Turkey’s New Company Law paved the way for its national stock exchange to be the first in the world to require the issuers change their company statutes in order to allow electronic participation and voting at their general assemblies. A recent regulation mandated all listed companies to use a single electronic portal to allow shareholders to participate and vote electronically in general assemblies with immediate effect. The move is one in a series of reforms in support of Istanbul International Financial Center Project. The Financial Times refers to the new regulation as a coup for international institutional investors with Turkish holdings as it increases the transparency of ISE listed companies and empowers them to embrace an activist approach. This commentary discusses the possible consequences of the new regulation.
It is a generally accepted cornerstone of sound corporate governance that shareholder participation is a key component of a successful annual meeting of shareholders. State laws require companies to hold annual meetings of their shareholders to elect directors and act upon other matters properly brought before the meeting. From a governance perspective, the annual meeting often serves as an opportunity for management to update shareholders on company developments, for shareholders to ask questions of management and directors, to consider shareholder proposals and to review the company’s performance.
In recent years, there has been ongoing dialogue regarding best practices, or safeguards, to ensure that annual meetings are accessible, transparent, efficient and meet the corporate governance needs of shareholders, boards and management.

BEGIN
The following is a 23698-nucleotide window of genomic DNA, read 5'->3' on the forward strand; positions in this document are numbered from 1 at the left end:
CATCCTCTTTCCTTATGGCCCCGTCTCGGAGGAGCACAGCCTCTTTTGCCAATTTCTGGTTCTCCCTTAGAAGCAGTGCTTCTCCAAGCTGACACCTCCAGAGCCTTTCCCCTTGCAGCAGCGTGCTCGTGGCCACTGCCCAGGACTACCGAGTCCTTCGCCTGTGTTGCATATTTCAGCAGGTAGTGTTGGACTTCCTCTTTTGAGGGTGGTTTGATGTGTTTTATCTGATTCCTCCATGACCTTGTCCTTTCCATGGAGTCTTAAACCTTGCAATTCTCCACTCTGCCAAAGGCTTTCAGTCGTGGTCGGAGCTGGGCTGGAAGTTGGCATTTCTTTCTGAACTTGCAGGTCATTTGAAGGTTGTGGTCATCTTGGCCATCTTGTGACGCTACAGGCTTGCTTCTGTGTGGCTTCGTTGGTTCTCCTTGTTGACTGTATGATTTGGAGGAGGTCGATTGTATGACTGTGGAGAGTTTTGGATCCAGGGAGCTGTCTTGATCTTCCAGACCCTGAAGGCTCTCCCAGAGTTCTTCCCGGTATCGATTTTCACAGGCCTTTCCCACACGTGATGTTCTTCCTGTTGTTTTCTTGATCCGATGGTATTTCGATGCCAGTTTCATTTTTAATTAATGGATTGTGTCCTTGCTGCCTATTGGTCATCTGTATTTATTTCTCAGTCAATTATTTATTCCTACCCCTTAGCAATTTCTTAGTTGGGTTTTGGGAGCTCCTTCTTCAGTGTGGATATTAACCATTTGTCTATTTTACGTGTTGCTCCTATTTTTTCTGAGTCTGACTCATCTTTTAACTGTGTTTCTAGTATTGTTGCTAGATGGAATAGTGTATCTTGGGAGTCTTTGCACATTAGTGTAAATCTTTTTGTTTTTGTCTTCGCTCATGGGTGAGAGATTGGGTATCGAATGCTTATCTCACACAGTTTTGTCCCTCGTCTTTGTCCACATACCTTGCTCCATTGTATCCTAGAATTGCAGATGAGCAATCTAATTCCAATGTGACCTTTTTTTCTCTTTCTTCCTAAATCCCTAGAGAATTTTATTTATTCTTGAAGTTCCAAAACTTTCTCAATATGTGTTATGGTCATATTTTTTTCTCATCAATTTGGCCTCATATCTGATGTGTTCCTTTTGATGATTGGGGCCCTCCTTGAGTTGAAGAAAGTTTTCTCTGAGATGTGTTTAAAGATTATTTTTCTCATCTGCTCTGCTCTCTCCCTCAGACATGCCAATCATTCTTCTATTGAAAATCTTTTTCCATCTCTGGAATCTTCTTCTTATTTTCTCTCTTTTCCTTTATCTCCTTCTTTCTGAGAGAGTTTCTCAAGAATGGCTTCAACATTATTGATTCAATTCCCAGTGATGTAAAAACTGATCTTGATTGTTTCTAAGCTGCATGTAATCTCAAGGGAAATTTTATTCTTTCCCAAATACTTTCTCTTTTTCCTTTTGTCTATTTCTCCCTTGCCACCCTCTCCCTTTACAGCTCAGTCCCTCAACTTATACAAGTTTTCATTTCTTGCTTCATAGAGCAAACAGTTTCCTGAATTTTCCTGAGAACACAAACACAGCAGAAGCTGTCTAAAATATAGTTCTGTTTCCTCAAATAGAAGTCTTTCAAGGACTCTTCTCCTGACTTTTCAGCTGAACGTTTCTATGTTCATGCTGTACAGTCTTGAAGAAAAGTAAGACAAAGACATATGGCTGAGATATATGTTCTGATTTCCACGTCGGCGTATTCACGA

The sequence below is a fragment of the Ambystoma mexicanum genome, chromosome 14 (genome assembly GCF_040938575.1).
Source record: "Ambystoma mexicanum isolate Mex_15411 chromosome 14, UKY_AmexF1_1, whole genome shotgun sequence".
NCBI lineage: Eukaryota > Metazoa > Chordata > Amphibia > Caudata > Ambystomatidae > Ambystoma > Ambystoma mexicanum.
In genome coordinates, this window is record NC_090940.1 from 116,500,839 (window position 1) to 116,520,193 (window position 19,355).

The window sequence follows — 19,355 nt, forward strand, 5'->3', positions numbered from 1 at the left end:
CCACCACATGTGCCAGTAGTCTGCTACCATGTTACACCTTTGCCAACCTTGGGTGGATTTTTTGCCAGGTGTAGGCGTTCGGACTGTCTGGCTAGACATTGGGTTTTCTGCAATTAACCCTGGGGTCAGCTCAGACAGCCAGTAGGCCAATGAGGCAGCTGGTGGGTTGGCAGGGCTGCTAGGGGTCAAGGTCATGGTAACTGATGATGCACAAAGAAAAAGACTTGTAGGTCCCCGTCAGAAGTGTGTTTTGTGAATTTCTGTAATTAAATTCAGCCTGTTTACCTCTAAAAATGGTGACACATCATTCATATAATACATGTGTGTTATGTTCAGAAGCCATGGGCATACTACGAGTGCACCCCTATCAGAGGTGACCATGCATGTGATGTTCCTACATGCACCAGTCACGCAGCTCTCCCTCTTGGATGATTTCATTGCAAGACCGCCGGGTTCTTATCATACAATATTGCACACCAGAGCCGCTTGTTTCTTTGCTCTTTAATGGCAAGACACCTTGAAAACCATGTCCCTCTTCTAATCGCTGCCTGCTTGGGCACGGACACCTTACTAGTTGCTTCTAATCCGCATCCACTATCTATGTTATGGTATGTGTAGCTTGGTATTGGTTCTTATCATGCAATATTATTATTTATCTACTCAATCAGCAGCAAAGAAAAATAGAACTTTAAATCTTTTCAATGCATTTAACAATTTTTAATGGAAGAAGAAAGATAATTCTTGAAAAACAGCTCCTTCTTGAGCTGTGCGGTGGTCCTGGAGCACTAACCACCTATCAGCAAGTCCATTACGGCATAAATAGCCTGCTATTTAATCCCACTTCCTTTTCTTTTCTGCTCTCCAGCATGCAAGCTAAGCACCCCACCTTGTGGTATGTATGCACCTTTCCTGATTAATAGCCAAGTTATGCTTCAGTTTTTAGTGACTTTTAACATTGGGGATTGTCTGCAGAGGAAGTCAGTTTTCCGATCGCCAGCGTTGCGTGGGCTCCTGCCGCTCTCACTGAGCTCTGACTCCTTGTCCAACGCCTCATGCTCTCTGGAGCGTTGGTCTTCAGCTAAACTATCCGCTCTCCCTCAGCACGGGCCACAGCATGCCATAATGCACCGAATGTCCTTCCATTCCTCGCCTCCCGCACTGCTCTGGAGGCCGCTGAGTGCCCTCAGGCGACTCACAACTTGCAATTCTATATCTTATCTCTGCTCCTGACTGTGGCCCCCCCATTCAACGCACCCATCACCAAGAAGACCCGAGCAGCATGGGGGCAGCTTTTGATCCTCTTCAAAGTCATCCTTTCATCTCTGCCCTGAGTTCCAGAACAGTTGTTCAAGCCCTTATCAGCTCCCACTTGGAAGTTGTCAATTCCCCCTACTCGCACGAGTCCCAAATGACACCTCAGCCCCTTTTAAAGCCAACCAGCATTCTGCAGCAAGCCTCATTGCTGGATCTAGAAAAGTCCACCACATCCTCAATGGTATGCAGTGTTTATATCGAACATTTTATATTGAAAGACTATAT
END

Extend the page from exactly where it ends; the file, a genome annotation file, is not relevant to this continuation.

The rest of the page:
To that end, a group of interested constituencies, comprised of retail and institutional investors, public company representatives, as well as proxy and legal service providers, has been discussing best practices and safeguards for annual shareholder meetings, online shareholder participation in annual shareholder meetings and rules of engagement for such meetings.
Shareholders around the world are seeking greater dialogue with boards of directors of investee companies on an expanding array of topics. For example, demands by investors in the US and other markets for greater shareholder rights – such as an advisory vote on remuneration – are in part efforts to engage the board on important governance issues. In a recent article, available here, I draw upon my experience in the UK and other markets to offer practical suggestions to boards on improving engagement with their shareholders.
To start, boards should strive to build a long-term, trust-based relationship with their most significant shareholders. In practice, this means that the board – particularly the chairman, lead independent director and remuneration committee chair – should interact directly with shareholders rather than delegating this function to the investor relations team.
The focus on building trust means that regular meetings are important, as relationships and goodwill are built through repeated encounters. Meetings with shareholders do not have to be especially formal. In most situations, casual conversation often works better. Quality of discussion, particularly when sensitive topics are on the agenda, is often inversely proportional to the number of people in the room. As a principle, both sides should strive to minimize the number of attendees.